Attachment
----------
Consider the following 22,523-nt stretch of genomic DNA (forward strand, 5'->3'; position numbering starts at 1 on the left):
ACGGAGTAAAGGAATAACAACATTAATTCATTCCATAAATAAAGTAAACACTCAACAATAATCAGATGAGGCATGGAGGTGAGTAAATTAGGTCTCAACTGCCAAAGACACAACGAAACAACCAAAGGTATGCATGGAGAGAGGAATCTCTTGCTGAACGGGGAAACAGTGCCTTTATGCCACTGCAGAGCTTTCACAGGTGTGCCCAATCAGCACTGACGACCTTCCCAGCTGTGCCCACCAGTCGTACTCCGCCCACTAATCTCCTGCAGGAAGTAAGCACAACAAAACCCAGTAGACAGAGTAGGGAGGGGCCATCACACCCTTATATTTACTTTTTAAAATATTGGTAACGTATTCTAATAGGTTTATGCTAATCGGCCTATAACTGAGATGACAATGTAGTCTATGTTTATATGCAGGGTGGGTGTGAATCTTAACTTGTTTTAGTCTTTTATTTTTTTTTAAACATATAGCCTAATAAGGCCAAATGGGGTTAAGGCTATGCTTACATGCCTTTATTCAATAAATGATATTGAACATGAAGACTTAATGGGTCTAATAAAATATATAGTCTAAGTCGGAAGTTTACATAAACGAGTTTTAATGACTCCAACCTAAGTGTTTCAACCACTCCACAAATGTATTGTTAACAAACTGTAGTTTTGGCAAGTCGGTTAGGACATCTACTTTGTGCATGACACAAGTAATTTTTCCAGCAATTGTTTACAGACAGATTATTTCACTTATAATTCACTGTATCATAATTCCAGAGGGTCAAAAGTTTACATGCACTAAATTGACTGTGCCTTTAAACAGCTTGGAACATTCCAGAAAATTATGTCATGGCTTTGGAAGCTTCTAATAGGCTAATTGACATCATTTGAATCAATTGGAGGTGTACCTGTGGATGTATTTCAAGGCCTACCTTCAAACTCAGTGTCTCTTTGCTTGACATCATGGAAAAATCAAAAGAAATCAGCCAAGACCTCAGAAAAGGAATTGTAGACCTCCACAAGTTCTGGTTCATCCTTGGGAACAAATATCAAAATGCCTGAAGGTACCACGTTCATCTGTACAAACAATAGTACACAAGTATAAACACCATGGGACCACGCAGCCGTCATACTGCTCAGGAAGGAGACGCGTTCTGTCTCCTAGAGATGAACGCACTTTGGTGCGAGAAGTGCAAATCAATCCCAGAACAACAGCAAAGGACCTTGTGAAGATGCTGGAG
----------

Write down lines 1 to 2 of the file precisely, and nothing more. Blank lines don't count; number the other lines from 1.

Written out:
Consider the following 22,523-nt stretch of genomic DNA (forward strand, 5'->3'; position numbering starts at 1 on the left):
ACGGAGTAAAGGAATAACAACATTAATTCATTCCATAAATAAAGTAAACACTCAACAATAATCAGATGAGGCATGGAGGTGAGTAAATTAGGTCTCAACTGCCAAAGACACAACGAAACAACCAAAGGTATGCATGGAGAGAGGAATCTCTTGCTGAACGGGGAAACAGTGCCTTTATGCCACTGCAGAGCTTTCACAGGTGTGCCCAATCAGCACTGACGACCTTCCCAGCTGTGCCCACCAGTCGTACTCCGCCCACTAATCTCCTGCAGGAAGTAAGCACAACAAAACCCAGTAGACAGAGTAGGGAGGGGCCATCACACCCTTATATTTACTTTTTAAAATATTGGTAACGTATTCTAATAGGTTTATGCTAATCGGCCTATAACTGAGATGACAATGTAGTCTATGTTTATATGCAGGGTGGGTGTGAATCTTAACTTGTTTTAGTCTTTTATTTTTTTTTAAACATATAGCCTAATAAGGCCAAATGGGGTTAAGGCTATGCTTACATGCCTTTATTCAATAAATGATATTGAACATGAAGACTTAATGGGTCTAATAAAATATATAGTCTAAGTCGGAAGTTTACATAAACGAGTTTTAATGACTCCAACCTAAGTGTTTCAACCACTCCACAAATGTATTGTTAACAAACTGTAGTTTTGGCAAGTCGGTTAGGACATCTACTTTGTGCATGACACAAGTAATTTTTCCAGCAATTGTTTACAGACAGATTATTTCACTTATAATTCACTGTATCATAATTCCAGAGGGTCAAAAGTTTACATGCACTAAATTGACTGTGCCTTTAAACAGCTTGGAACATTCCAGAAAATTATGTCATGGCTTTGGAAGCTTCTAATAGGCTAATTGACATCATTTGAATCAATTGGAGGTGTACCTGTGGATGTATTTCAAGGCCTACCTTCAAACTCAGTGTCTCTTTGCTTGACATCATGGAAAAATCAAAAGAAATCAGCCAAGACCTCAGAAAAGGAATTGTAGACCTCCACAAGTTCTGGTTCATCCTTGGGAACAAATATCAAAATGCCTGAAGGTACCACGTTCATCTGTACAAACAATAGTACACAAGTATAAACACCATGGGACCACGCAGCCGTCATACTGCTCAGGAAGGAGACGCGTTCTGTCTCCTAGAGATGAACGCACTTTGGTGCGAGAAGTGCAAATCAATCCCAGAACAACAGCAAAGGACCTTGTGAAGATGCTGGAG